The first day had passed rather quietly until late in the afternoon when a shout "marlin!" came from the stern. We'd been trolling lures for most of the day but had pretty much lost interest in them. After the shout went up we raced to the back of the boat from where we watched the marlin leap acrobatically from the water several times. After a tug of war lasting almost an hour our lucky first time marlin fisherman, Ian, had subdued the beautiful fish sufficiently to pull him alongside the boat from where we wasted little time in releasing him. So ended the first day of our voyage to the Kermadces.

Hard coral, Raoul Island

The morning of our second day at sea greeted us with continuing fine weather. The easterly swell persisted and the nonexistent wind of the previous day was now blowing at about 10 knots but we felt rather fortunate to have had such a comfortable trip thus far. Better still, the weather faxes we were receiving indicated that we could expect the good weather to continue for at least a few more days.

During the morning our lazy trolling efforts were rewarded with a small mahi mahi which pounced on a lure and put up little resistance in coming to the boat. Later in the morning we gained a day as we crossed the international date line and passed into the eastern hemisphere.

Grey knife fish, Raoul Island

An ocean voyage in a small boat gives you a good appreciation of the massive extent of the ocean on this planet of ours. Spending so much of our lives on land makes it very easy to forget this but after days of voyaging across a huge featureless expanse of blue, the ocean inevitably takes on a much greater significance.

By the morning of the third day, we were all becoming impatient and keen to know when we'd be able to get our first dive in. It seemed likely that we would make the southern most island, L'Esperance Rock at about 9 pm that evening. Being too late to do a dive, we decided to continue to motor through the night so that we would be at Curtis and Cheeseman Islands first thing the following morning.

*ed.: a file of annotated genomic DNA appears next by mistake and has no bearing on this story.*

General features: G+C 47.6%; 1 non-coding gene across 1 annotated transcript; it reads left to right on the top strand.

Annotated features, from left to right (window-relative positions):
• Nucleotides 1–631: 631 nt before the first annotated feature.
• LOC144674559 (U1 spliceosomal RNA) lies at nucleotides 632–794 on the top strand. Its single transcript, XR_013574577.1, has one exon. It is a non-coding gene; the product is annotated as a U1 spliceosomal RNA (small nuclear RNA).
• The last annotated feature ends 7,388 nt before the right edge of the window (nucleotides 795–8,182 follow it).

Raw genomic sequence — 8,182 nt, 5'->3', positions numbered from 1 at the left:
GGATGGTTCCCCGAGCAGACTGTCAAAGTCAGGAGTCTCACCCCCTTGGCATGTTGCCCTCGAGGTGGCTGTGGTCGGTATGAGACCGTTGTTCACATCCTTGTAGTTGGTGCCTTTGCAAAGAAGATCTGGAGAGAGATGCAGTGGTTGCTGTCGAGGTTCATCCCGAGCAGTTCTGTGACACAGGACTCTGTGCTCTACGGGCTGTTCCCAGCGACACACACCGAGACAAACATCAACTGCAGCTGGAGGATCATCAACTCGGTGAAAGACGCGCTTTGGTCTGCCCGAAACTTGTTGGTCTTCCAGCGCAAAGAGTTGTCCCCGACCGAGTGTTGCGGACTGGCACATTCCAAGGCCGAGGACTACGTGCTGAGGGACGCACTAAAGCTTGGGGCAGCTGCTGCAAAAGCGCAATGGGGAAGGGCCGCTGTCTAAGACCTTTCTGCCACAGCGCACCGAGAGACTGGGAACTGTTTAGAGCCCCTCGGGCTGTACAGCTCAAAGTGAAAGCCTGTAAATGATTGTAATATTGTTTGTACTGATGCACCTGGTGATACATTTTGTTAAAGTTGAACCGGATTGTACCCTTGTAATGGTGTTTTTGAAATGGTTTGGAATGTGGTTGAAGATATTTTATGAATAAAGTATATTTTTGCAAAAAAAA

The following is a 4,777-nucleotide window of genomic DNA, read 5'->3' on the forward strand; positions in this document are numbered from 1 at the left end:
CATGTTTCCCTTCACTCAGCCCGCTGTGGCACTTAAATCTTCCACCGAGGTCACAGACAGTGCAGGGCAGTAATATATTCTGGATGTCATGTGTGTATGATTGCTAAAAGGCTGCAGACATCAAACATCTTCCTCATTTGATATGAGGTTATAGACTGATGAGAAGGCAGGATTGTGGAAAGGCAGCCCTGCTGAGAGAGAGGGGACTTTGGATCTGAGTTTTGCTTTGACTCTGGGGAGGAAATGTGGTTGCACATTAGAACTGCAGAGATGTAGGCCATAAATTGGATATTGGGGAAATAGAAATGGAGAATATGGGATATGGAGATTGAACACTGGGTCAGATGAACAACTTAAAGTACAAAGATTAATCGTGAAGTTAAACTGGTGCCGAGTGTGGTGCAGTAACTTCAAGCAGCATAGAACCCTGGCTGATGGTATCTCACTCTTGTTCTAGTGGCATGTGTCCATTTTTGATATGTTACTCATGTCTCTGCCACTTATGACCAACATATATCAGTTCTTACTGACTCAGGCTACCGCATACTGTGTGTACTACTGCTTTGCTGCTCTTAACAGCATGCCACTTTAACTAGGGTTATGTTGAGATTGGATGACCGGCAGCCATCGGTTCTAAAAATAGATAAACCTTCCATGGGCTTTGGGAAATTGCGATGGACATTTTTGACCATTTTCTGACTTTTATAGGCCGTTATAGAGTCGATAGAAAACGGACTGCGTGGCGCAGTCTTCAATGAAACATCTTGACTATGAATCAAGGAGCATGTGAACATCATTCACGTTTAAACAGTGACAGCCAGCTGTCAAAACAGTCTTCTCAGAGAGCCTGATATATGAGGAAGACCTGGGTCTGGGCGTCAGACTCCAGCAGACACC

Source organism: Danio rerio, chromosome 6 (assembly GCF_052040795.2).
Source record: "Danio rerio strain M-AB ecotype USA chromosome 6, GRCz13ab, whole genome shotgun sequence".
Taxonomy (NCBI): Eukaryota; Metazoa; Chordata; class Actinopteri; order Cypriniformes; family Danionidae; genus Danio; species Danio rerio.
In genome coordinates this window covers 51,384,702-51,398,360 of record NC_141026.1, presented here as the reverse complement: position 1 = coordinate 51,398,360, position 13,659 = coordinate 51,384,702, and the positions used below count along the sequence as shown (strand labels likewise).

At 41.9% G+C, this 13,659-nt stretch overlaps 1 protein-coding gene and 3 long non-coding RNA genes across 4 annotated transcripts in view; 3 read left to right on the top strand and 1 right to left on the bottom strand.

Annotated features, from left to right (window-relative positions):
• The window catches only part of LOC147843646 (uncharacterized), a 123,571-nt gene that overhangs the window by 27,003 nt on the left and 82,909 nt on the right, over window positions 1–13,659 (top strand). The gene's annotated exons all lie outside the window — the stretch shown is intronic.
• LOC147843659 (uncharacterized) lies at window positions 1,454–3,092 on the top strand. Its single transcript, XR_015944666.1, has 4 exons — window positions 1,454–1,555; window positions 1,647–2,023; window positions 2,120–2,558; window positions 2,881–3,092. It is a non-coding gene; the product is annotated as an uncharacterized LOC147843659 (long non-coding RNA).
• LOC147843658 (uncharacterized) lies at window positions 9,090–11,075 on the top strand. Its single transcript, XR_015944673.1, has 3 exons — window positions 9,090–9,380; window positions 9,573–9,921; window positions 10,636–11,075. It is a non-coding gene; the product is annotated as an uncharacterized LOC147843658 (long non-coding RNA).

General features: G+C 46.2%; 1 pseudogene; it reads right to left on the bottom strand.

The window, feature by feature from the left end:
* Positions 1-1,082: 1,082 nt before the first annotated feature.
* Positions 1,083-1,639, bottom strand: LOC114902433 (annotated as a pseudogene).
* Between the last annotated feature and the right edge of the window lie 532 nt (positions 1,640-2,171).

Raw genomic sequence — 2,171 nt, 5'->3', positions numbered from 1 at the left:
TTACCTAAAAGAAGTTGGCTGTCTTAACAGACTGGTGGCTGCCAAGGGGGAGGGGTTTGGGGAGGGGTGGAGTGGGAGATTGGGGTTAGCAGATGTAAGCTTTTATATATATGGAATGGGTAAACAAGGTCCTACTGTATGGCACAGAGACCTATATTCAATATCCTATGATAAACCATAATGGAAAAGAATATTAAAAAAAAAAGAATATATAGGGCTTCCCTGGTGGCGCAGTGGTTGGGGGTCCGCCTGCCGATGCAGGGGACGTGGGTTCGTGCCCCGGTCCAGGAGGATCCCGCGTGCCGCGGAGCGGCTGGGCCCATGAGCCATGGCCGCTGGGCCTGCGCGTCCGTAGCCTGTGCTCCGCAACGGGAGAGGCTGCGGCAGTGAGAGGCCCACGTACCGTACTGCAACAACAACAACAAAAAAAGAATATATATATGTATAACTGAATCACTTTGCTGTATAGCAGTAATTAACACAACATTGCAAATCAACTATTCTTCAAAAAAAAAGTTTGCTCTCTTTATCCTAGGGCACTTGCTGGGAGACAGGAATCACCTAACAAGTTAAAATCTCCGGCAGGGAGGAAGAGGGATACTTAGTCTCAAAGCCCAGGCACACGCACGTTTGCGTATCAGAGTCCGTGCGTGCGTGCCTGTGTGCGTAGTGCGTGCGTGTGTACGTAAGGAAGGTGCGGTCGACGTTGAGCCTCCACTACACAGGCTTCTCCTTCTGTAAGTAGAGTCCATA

Before going to bed that night we watched the radar anxiously for the first indication of L'Esperance Rock. This was a rather interesting time as our navigation had been totally dependent on the boat's electronic global positioning system (GPS) and it is only when this rock, less than 300 metres across, appears in the middle of nowhere that we could be sure we were in the right place. The radar showed nothing for a long time and most of us had gone to bed when it finally began to appear on the radar about 12 miles distant and just where the GPS said it should be.

Wolverine Rock, Denham Bay, Raoul Island
The following morning we awoke early to the changed sounds of the boat's motors reversing and idling. On crawling out of bed and staggering up to the wheelhouse we were greeted by our first view of the Kermadecs. Finally, land had appeared in our view of the world and we were all quite excited at the prospect of the diving to come.

We had tucked ourselves in behind the western side of Cheeseman Island to get some shelter from the easterly winds now blowing at about 15 knots. We waited for a an hour or so to let the morning sun poke its head up from behind the island before slipping into our dive gear and taking the plunge into an underwater world that none of us had experienced before.